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The B.C. agency that oversees the conduct of municipal police has ordered an investigation into the detention, handcuffing and arrest of an Indigenous man and his granddaughter who were trying to open an account at a Vancouver branch of the Bank of Montreal.

The Office of the Police Complaint Commissioner has brought in an outside police agency to conduct the investigation into the Vancouver Police Department, an office spokesperson said Tuesday.

Vancouver Mayor Kennedy Stewart said the account of the incident “physically made me feel sick” and said it should never happen again.

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Maxwell Johnson has been identified in various media reports as the man at the centre of the incident. On Tuesday, he declined to comment on the latest developments during a social-media exchange with The Globe and Mail.

According to CBC, Mr. Johnson was visiting the downtown bank branch on Dec. 20 with his 12-year-old granddaughter with the purpose of setting up a savings account for her.

Mr. Johnson has said a bank employee raised questions about his identification and the bank, fearing a case of fraud, called the police.

On arrival, police handcuffed Mr. Johnson and his granddaughter and placed them in the back of a police vehicle. Both were released after police confirmed their identities.

Vancouver Police Chief Adam Palmer has said the appropriate procedure was followed given concerns raised by the bank.

But the commissioner’s office received complaints from the public. Andrea Spindler, deputy police complaint commissioner, said the Delta police force will look into the incident, reviewing police policies, procedures and training.

The use of handcuffs will be part of the investigation.

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Ms. Spindler said the Delta police will have six months to conduct their investigation, although they can request an extension as needed.

The Office of the Police Complaint Commissioner is a civilian, independent officer of the legislature overseeing complaints, investigations and discipline involving municipal police in the province.

In a statement, a spokesperson for the Vancouver police directed all questions to the police complaint commissioner. “We are limited on what we can say on these incidents as the investigation is being done by an outside agency,” Constable Tania Visintin wrote.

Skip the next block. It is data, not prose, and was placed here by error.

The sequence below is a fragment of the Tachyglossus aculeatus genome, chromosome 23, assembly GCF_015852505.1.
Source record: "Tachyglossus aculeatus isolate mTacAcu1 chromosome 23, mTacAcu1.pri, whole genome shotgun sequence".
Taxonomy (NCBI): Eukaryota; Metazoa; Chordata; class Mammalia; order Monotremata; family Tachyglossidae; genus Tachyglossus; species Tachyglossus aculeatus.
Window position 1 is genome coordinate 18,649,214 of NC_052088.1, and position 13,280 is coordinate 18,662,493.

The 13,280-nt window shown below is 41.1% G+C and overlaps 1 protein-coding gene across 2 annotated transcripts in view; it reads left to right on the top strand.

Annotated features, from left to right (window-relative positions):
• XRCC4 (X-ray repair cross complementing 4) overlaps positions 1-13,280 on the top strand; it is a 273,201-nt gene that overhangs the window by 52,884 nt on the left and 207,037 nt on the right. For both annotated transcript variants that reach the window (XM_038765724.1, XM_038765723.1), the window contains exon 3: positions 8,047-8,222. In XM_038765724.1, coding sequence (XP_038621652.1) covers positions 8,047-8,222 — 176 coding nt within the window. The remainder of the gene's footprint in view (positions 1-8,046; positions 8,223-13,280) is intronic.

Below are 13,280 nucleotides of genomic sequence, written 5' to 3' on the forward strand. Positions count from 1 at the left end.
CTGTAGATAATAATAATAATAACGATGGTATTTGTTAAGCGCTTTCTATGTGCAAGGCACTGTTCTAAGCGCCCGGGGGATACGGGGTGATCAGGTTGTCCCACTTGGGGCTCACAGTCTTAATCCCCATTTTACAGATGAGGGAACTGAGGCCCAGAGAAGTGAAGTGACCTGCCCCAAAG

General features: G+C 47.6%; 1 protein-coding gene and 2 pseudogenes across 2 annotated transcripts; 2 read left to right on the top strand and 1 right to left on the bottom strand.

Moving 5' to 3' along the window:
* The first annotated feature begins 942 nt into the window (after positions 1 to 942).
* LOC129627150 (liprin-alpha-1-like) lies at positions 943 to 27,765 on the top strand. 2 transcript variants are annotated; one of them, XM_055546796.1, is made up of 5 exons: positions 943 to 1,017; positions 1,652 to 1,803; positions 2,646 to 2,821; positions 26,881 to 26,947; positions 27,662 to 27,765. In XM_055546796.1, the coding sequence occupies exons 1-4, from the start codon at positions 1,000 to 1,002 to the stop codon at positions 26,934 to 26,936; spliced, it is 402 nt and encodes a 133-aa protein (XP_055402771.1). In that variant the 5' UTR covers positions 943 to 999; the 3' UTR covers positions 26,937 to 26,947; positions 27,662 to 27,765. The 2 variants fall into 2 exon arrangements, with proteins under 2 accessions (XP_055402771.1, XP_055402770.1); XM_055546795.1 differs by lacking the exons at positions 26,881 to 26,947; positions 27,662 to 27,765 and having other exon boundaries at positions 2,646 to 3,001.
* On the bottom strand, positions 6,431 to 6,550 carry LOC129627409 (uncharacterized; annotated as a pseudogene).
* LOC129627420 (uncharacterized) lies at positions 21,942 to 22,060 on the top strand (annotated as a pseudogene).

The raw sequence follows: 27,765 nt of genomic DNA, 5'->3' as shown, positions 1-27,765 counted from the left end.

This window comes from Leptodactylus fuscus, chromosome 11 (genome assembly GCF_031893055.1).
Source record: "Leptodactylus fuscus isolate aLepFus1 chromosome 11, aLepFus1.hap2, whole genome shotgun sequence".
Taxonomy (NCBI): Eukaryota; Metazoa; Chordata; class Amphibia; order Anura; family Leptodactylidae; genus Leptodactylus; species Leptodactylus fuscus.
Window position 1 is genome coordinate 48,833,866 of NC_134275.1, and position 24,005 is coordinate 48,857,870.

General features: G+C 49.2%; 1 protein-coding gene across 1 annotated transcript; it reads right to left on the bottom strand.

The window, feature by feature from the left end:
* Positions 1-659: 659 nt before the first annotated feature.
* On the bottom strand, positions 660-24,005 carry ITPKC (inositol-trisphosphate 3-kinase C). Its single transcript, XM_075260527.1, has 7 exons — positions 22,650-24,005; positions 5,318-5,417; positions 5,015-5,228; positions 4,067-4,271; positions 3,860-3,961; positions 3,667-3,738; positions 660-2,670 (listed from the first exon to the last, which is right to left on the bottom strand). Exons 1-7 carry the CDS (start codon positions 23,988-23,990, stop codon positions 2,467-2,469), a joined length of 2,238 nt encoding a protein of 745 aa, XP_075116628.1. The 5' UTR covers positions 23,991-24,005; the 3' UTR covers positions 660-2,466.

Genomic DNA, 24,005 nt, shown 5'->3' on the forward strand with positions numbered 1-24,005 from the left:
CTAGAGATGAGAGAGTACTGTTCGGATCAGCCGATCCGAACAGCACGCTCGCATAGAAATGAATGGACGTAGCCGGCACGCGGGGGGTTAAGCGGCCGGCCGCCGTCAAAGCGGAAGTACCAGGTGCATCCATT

The mayor put most of the blame on the bank, rather than police.

“The root of the problem is the call from the bank,” Mr. Stewart told a news conference at city hall.

“This isn’t one rogue employee. This went through management. This was a joint decision by the Bank of Montreal organization. They have to explain why this happened and I don’t think they’ve done a good enough job yet.”

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Asked for comment Tuesday, the Bank of Montreal’s head of media relations, Paul Gammal, cited past responses. The bank has said the incident was “unacceptable” and has apologized for what happened.

The bank has said it is reviewing what happened, how it was handled and will use the experience as a learning opportunity.

Mr. Stewart said that, as the chair of the Vancouver police board, he has already had several conversations with other board members and they are set to debate a possible department policy review at Thursday’s meeting of the police board.

"We will begin our policy review to see if any policies had any influence on this case. We'll look at all relevant policies."

He noted the police have policies about when and how people are restrained and also how much additional training for diversity issues is needed.

The mayor said it’s not up to the board to oversee operational decisions – that’s the job of the complaints-commission office – but that the board can have a say in policy reviews and new directions.

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He deflected questions about what he thought of the police behaviour in deciding to handcuff a young girl, saying that he wouldn’t comment while the police-complaints commission is investigating.

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